As more broadcasters, digital platforms, and providers play to win these valuable sporting rights, the biggest potential lies in digital sports broadcasting.
The current status of online sports viewing
Streaming and live sporting events have gone hand in hand for some time now. In fact, executives across the sports and media industry have been asking where many traditional sports viewers have gone as data suggest that many fans have migrated online over the past 12 months or so.
Take the NFL for example. Sunday Night Football, US TV's highest-rated prime-time show for five years in a row, has seen a 10% drop in viewership so far this season. Cable’s hot sports property, Monday Night Football, is down 19% - the series’ slowest start in 10 years. Thursday Night Football viewership is also down by 15%.
What's more, the Summer Olympics on NBC dwindled double digits in viewership from the London Games. That's a big drop.
The report from Sports Business Daily also shows that 15% of sports fans have cut the cord on their television service over the past year. Another 14% haven’t yet but plan to do so shortly.
It seems that online sports viewership is on the rise.
Now, as the numbers of online viewers grow exponentially, the time spent watching television online is growing as a proportion of time spent online. It also seems that when it comes to sports, viewership is rife across all age demographics.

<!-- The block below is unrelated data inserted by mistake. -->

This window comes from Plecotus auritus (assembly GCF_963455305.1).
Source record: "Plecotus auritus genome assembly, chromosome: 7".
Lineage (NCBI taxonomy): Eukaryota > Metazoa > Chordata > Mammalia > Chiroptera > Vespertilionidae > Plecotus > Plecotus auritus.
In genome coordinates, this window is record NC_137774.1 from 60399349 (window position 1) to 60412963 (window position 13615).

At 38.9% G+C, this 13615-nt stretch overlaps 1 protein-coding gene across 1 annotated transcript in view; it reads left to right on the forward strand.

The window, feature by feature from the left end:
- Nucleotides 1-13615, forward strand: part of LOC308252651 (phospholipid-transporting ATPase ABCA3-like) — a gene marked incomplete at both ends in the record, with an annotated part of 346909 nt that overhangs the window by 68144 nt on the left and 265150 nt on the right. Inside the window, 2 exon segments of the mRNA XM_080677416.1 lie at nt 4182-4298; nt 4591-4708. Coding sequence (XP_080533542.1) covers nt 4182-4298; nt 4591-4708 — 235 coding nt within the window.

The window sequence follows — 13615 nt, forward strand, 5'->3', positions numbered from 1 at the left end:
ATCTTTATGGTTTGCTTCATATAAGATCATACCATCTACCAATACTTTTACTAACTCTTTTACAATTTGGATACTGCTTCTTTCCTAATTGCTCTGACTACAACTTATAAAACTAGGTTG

Broadcasters are seeing where the biggest revenue potential lies
As the cost of digital rights for sporting events begin to rise, broadcasters and organisations alike are spotting the revenue opportunities that the selling and acquisition of these rights provide.
For example, the NFL, America's highest grossing sports league has seen a whopping 39.8% spike from digital viewership between 2010 and 2015, now grossing around $0.3 billion per year from online revenue.
By selling sporting rights and teaming up with online giants like Yahoo, who now air a portion of the games, the NFL is making a healthy profit from this growing trend while giving many sports fans exactly what they want - a top notch online viewing experience. And it seems to be working - now Google wants a piece of the action.
As more broadcasters, digital platforms, and providers play to win these valuable sporting rights; their value will only be driven up, leaving sporting organisations in the driving seat.
Sporting events are adrenaline-pumping, highly dramatic, heart pounding occasions which are why they're so popular the world over - and at the moment, it seems that action on the pitch is just as exciting as the action on the pitch.
For sports fans, providers and organisations, it's a thrilling time indeed. Don't take your eye off the ball.
Interested in selling sports video directly to consumers? Learn more about the challenges related to going over-the-top: